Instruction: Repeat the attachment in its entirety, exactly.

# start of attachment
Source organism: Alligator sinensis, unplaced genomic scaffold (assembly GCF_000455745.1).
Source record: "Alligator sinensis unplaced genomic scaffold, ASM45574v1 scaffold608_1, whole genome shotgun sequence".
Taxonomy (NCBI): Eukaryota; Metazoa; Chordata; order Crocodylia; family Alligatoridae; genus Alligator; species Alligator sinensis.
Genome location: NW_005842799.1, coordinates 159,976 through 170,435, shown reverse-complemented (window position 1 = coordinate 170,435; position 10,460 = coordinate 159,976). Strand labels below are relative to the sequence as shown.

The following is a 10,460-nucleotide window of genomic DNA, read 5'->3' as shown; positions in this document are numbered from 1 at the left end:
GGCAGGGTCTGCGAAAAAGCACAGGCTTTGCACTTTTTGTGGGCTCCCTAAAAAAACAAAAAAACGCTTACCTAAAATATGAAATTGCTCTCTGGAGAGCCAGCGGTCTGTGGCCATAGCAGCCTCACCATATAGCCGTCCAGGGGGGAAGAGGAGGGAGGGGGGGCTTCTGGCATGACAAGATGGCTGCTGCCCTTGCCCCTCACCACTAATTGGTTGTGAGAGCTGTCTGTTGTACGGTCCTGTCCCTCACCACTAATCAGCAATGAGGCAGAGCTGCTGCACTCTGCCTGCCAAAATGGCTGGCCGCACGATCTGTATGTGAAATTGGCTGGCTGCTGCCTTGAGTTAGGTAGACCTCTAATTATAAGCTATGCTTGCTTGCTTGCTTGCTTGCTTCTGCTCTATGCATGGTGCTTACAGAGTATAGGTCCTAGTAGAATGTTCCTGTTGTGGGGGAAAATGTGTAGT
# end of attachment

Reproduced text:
Source organism: Alligator sinensis, unplaced genomic scaffold (assembly GCF_000455745.1).
Source record: "Alligator sinensis unplaced genomic scaffold, ASM45574v1 scaffold608_1, whole genome shotgun sequence".
Taxonomy (NCBI): Eukaryota; Metazoa; Chordata; order Crocodylia; family Alligatoridae; genus Alligator; species Alligator sinensis.
Genome location: NW_005842799.1, coordinates 159,976 through 170,435, shown reverse-complemented (window position 1 = coordinate 170,435; position 10,460 = coordinate 159,976). Strand labels below are relative to the sequence as shown.

The following is a 10,460-nucleotide window of genomic DNA, read 5'->3' as shown; positions in this document are numbered from 1 at the left end:
GGCAGGGTCTGCGAAAAAGCACAGGCTTTGCACTTTTTGTGGGCTCCCTAAAAAAACAAAAAAACGCTTACCTAAAATATGAAATTGCTCTCTGGAGAGCCAGCGGTCTGTGGCCATAGCAGCCTCACCATATAGCCGTCCAGGGGGGAAGAGGAGGGAGGGGGGGCTTCTGGCATGACAAGATGGCTGCTGCCCTTGCCCCTCACCACTAATTGGTTGTGAGAGCTGTCTGTTGTACGGTCCTGTCCCTCACCACTAATCAGCAATGAGGCAGAGCTGCTGCACTCTGCCTGCCAAAATGGCTGGCCGCACGATCTGTATGTGAAATTGGCTGGCTGCTGCCTTGAGTTAGGTAGACCTCTAATTATAAGCTATGCTTGCTTGCTTGCTTGCTTGCTTCTGCTCTATGCATGGTGCTTACAGAGTATAGGTCCTAGTAGAATGTTCCTGTTGTGGGGGAAAATGTGTAGT